Those suffering from chronic pancreatitis face a heightened risk of pancreatic cancer.  Approximately five percent of those with CP will develop the disease, which is one of the deadliest forms of cancer.

Fortunately, new research is yielding potential breakthrough therapies for pancreatic cancer.  Researchers at Sanford-Burnham and UC San Diego been able to convert cancer cells in the lab back to into normal, healthy cells.  The transformation is achieved using a protein called E47, which halts the progression of cancer in the cells, prompting them to revert back to healthy cells.  You can read an article by Sanford-Burnham on the research here and coverage in online site Gizmag here.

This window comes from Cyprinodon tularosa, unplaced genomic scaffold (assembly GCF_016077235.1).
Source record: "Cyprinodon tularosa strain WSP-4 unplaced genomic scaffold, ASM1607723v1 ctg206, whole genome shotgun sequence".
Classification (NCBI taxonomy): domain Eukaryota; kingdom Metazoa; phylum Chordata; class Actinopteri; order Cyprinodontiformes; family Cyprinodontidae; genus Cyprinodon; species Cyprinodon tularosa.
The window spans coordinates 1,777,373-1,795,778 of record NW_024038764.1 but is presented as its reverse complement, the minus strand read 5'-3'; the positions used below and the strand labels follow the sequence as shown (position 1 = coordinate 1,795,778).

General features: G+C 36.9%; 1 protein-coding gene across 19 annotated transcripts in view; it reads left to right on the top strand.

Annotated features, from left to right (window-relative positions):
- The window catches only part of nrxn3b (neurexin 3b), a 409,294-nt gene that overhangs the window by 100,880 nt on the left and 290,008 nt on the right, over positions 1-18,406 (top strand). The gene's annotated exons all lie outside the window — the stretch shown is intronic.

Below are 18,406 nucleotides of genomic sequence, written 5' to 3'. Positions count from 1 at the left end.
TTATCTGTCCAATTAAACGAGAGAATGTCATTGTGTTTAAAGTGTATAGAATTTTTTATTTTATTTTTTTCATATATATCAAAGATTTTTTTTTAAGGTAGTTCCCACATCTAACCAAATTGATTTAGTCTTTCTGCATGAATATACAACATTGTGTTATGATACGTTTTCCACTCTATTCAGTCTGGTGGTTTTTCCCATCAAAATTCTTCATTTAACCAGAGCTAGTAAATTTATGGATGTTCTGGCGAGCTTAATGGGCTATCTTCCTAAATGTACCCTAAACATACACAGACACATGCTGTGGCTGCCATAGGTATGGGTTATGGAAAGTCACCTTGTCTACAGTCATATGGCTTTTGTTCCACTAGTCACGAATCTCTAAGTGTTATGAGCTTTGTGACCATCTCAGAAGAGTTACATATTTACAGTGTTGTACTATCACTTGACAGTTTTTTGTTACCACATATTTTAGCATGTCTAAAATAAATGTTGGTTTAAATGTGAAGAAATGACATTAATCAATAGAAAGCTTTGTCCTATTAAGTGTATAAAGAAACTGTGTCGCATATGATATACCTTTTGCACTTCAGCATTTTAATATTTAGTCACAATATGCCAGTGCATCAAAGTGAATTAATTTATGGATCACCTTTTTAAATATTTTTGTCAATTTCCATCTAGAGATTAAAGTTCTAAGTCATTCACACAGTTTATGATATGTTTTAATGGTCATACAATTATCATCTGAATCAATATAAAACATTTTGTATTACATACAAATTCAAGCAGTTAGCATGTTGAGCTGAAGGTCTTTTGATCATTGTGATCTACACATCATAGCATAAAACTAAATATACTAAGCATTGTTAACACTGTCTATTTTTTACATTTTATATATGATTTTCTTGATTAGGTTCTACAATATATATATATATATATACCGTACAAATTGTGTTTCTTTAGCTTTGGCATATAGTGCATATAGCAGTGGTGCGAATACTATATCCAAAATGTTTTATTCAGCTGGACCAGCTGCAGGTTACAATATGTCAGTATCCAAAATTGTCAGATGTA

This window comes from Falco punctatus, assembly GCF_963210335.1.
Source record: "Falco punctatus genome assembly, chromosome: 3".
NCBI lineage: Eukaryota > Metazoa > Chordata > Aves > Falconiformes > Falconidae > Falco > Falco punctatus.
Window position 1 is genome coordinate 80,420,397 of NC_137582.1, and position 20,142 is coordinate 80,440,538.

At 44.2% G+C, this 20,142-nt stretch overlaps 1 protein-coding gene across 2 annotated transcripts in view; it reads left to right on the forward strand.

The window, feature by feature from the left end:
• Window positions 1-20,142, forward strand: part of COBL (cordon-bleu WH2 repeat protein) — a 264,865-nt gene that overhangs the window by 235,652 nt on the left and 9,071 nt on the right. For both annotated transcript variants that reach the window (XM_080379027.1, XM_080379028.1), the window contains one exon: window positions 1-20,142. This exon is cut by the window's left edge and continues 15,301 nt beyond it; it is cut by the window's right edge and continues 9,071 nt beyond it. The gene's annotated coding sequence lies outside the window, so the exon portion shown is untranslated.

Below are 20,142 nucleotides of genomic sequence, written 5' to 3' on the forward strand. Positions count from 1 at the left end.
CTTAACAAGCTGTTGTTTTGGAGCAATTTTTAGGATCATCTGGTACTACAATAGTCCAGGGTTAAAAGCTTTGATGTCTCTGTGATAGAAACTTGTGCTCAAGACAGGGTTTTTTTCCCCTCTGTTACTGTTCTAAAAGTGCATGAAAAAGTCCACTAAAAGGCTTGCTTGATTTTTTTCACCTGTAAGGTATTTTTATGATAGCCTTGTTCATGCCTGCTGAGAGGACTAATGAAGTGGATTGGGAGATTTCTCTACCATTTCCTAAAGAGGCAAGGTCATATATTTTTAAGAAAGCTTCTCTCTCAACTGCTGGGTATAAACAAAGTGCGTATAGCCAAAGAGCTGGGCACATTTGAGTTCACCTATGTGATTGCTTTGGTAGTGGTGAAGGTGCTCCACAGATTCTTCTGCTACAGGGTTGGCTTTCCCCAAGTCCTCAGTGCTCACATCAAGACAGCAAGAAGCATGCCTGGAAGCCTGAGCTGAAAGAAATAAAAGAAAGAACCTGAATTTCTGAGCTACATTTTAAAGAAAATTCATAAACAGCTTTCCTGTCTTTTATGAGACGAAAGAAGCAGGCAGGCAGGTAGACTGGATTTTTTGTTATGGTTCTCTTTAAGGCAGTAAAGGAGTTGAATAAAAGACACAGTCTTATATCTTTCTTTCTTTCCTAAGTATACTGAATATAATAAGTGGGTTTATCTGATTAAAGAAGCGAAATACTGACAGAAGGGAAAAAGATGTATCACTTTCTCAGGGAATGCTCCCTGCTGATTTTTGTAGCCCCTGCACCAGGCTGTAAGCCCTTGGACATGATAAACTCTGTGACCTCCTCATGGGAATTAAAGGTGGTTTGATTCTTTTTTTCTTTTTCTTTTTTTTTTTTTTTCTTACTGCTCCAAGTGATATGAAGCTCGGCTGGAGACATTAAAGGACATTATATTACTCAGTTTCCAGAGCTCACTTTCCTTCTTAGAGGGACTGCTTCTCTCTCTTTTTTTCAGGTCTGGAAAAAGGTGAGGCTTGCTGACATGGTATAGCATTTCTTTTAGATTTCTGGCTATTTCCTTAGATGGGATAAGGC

Many steps remain to translate the findings into a treatment available to patients.  But the concept of reprogramming cancer cells using a targeted protein — without resorting to radiation or more onerous forms of chemotherapy — is certainly exciting and groundbreaking.  If successful, the approach seems to offer a new path of attack against many forms of cancer.

Other promising treatments include a drug under development by Sun Biopharma that targets cancer cells producing pancreatic enzymes while leaving healthy islet cells intact.  Hopefully research on these promising treatments will proceed on a fast track.